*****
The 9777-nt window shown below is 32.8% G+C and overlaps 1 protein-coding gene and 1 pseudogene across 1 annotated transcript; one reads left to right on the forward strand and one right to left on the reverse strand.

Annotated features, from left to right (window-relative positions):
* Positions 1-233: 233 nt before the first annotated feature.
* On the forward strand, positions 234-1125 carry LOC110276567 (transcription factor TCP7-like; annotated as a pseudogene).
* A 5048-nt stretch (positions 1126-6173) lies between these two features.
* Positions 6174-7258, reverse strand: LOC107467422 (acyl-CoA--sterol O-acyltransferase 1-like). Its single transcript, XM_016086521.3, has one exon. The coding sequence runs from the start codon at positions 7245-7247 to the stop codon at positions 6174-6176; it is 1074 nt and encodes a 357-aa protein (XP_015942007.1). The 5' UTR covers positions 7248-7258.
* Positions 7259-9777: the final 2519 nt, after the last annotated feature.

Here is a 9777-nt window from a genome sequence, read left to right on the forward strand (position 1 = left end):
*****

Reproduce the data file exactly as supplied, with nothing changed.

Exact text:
The 9777-nt window shown below is 32.8% G+C and overlaps 1 protein-coding gene and 1 pseudogene across 1 annotated transcript; one reads left to right on the forward strand and one right to left on the reverse strand.

Annotated features, from left to right (window-relative positions):
* Positions 1-233: 233 nt before the first annotated feature.
* On the forward strand, positions 234-1125 carry LOC110276567 (transcription factor TCP7-like; annotated as a pseudogene).
* A 5048-nt stretch (positions 1126-6173) lies between these two features.
* Positions 6174-7258, reverse strand: LOC107467422 (acyl-CoA--sterol O-acyltransferase 1-like). Its single transcript, XM_016086521.3, has one exon. The coding sequence runs from the start codon at positions 7245-7247 to the stop codon at positions 6174-6176; it is 1074 nt and encodes a 357-aa protein (XP_015942007.1). The 5' UTR covers positions 7248-7258.
* Positions 7259-9777: the final 2519 nt, after the last annotated feature.

Here is a 9777-nt window from a genome sequence, read left to right on the forward strand (position 1 = left end):